So at the end of the whole process, I ended up in Missouri in the St. Louis area! So we (+ a new puppy now too) are out to Missouri. I am excited to be close to a big city again and to experience a real autumn! Close to lots of good grocery stores (hello Trader Joe’s) and lots of new restaurants to try.

So this foodie/grad student is ready to conquer more food and work to being a student no more!



Cake Batter Dip


There is a magical place in the panhandle of Texas.  It’s a small place, just right off a typical street, but it is where the sun is always shining  and happiness is abound.  Angels descend and brush their wings against the magical whisks and spoons of a dessert place.

One of my favorite places in town (besides my bed) is a pie bar where you basically get to eat a delicious reconstructed pie in a glass with crumbly crusts, whipped mouse fillings, and lots of toppings.  It’s magical.  It’s delicious.  I try to limit myself from walking through those doors as much as possible because once I am in, I cannot physically stop myself from chowing down.  Nor do I want to.

I have often pondered how they work their magic on that pie filling.  Now I have found a way, if purely by accident.  This cake dip is full of cake batter flavor, light, and decadent all at once.  You will fall in love with your first bite.

This dip is really as easy as it looks.  And as dangerous as it looks too- once you start, you will have a hard time stopping. Luckily, it is a little bit lighter with Greek yogurt. Plus, protein- so it’s basically a pretty good meal.

I am off to go make more of this now, please do the same.


Barely Adapted from Ari’s Menu

16 ounces Greek yogurt
12 ounces whipped cream (Cool Whip perfectly acceptable)
2 cups yellow cake mix
Sprinkles, for topping


In a bowl combine Greek yogurt, whipped cream, and cake mix.  Fold together until just combined.  Stir in sprinkles if desired.  Serve with pretzels, vanilla wafers, fruit, or Ritz crackers (my personal favorite).

Fig and Walnut Empanadas

2-17 Fig and Walnut Empanadas

Food cravings- I get them all the time. Sometimes I crave a salad, or some veggies, and that is great- my body thirsts for nutrition when I deprive it too long. And sometimes I just need some chocolate, red meat, or salty potato chips. Fine too, a little snacking and indulgence never hurt anyone. But the worst cravings are when I crave food I ate in another city. I’m looking at you, beaver tails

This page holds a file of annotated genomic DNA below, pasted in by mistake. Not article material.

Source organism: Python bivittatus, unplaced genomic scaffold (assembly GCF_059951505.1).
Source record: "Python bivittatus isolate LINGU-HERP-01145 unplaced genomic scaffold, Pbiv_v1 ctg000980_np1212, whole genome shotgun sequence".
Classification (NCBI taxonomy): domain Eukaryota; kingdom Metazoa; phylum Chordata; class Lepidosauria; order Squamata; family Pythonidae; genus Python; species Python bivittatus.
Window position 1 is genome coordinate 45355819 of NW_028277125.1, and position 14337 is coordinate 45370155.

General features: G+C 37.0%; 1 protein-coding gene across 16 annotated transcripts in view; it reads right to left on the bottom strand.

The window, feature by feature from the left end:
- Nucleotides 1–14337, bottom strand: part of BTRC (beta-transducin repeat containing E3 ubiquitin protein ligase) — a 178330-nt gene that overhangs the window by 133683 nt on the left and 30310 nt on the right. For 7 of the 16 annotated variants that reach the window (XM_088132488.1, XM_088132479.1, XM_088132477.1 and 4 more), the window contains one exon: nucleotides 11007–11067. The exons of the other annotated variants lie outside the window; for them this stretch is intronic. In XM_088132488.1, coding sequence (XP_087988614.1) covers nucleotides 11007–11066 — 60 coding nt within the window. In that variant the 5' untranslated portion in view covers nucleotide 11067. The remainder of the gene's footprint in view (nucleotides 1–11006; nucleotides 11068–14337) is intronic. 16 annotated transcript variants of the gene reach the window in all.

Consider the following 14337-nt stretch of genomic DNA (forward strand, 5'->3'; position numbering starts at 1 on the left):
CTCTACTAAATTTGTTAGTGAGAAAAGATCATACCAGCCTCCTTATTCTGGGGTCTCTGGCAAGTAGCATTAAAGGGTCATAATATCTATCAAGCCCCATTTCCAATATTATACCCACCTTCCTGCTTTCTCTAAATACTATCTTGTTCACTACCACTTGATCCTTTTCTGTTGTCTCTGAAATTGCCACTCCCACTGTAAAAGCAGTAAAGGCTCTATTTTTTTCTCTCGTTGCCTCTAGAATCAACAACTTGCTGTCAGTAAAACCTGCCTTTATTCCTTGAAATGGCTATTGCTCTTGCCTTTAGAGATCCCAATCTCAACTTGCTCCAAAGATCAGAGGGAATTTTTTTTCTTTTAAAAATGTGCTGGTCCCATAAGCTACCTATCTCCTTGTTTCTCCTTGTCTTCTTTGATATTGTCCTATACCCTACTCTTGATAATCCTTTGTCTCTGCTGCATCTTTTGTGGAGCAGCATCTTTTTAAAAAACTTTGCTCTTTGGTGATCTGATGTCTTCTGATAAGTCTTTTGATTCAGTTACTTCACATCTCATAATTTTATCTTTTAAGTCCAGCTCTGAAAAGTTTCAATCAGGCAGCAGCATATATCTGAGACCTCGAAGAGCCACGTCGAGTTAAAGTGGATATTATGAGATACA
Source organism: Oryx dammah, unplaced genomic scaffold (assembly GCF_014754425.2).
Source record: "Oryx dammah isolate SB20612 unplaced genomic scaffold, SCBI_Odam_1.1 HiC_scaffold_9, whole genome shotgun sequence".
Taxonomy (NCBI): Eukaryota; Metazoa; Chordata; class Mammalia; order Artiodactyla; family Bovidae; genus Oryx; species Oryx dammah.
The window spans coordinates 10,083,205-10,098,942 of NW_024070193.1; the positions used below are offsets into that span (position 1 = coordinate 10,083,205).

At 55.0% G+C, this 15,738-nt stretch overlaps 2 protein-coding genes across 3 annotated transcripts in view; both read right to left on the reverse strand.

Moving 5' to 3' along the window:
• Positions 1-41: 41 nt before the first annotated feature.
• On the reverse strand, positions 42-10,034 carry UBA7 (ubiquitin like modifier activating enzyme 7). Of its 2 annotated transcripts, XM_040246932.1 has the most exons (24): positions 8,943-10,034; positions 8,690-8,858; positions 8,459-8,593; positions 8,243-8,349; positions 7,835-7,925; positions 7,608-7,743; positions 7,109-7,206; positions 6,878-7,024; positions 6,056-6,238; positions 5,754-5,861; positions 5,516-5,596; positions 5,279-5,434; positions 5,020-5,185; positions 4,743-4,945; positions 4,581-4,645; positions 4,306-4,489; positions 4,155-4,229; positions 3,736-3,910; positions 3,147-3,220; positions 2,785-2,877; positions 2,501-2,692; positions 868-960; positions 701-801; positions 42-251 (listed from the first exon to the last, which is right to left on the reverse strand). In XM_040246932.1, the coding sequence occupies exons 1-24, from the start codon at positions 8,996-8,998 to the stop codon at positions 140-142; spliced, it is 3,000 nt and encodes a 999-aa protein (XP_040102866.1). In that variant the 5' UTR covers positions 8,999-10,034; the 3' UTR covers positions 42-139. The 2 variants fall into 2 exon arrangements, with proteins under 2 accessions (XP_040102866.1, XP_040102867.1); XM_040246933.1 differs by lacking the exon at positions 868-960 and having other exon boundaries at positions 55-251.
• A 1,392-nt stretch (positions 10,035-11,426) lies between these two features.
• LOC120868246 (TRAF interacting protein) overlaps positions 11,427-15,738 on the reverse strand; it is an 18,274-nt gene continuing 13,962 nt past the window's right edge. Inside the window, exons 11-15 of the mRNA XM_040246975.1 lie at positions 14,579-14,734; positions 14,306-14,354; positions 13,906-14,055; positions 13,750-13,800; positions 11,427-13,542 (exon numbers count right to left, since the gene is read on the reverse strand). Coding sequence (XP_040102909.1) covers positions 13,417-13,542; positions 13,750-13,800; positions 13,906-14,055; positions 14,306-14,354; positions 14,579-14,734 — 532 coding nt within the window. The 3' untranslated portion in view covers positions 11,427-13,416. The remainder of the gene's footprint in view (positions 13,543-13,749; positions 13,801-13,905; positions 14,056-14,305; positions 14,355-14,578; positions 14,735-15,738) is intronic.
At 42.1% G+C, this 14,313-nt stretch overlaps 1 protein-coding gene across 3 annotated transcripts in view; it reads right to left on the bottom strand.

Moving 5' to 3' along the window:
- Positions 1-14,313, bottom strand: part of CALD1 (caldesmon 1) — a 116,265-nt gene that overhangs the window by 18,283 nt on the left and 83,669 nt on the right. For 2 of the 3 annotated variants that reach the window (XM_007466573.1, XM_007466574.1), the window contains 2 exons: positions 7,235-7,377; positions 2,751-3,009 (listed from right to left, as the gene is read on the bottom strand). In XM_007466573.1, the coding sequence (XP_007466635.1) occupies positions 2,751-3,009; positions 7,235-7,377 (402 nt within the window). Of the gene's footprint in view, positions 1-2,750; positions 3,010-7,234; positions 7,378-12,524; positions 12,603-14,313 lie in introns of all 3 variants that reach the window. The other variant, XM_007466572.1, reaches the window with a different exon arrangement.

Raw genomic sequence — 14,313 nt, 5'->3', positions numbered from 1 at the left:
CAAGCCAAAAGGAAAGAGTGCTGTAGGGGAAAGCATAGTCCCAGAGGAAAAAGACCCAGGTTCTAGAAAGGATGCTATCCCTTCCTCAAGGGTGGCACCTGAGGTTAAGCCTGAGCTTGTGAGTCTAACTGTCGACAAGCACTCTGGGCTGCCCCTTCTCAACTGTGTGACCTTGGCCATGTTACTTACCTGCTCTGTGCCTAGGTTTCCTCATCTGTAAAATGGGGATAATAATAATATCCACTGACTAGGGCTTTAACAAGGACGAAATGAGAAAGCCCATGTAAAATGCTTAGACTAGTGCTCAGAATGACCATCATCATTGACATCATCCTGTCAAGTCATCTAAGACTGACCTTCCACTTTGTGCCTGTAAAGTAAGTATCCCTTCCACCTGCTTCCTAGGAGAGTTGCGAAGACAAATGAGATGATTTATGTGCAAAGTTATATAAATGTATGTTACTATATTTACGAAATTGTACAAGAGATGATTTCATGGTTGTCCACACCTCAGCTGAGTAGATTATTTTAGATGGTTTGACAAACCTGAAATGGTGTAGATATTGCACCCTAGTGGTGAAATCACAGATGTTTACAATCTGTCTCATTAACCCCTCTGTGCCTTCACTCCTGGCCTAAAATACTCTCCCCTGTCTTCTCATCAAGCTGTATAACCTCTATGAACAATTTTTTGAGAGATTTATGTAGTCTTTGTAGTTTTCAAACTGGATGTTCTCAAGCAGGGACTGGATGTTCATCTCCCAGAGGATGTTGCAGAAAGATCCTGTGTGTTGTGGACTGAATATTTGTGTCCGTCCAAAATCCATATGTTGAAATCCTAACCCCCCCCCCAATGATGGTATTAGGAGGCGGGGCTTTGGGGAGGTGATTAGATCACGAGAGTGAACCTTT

Well, practically every time I head home to Houston, I stop at this amazing empanada place. In fact, last trip, it was the first stop in town. I was grouchy and “witchy” after a long drive home, but all that grumpiness melted away as we stopped and I took my first bite into my empanada.

But what’s a girl to do when she is grumpy at home with no empanadas to listen the mood? Well, make her own! The emapanda dough I use is quick to whip up, only takes a little chill time the refrigerator, and is very easy to work with. Cheese and fig may seem weird, but think of it as a warm cheese plate wrapped in pastry dough. It just works. Then dollop some of your favorite fillings, bake, and devour.

Inspired by Marini’s Empanada House


For the Crust:

1/2 cup water
5 ounces butter
1 1/3 cup all purpose flour
Pinch of salt

For the Empanadas:
3/4 cup fig preserves
1/2 cup chopped walnits
3-5 ounces fresh mozzarella, shredded


For the Crust:

In a small saucepan combine water and butter. Heat over medium heat, stirring occasionally, until butter is melted.

In a bowl combine flour and salt. Slowly pour in butter mixture, stirring with a wooden spoon until a wet, oily paste forms. Pour dough onto a sheet of cling wrap. Wrap cling wrap around dough, forming into a disk. Chill for at least 1 1/2 hours, preferably 2 hours.

For the Empanadas:

Preheat oven to 400°F.

Divide the dough into 20-25 small equal pieces. On a lightly floured surface, roll each piece into a 4-5 inch circle. Place about 2 teaspoons of fig preserves in the center of each piece of dough. Sprinkle walnuts and mozzarella cheese on top. Fold over the dough tightly, forming a half moon shape. Crimp closed with a fork.

Place on lined baking sheet. Freeze for 15 minutes. Bake for 18-25 minutes, until golden brown. Let cool slightly before eating.

**To reheat, I have found the empanadas still get a crispy shell when you bake as directed above, let cool and store at room temperature, and reheat for 5-7 minutes at 400°F.

Makes 20-25 empanadas.

Huevos Motuleños


I can get tired of eating the same food over and over. Not other people though it seems. My sister typically rotates between cooking 1-3 meals for herself, and my boyfriend literally asks to eat pizza for dinner every other day.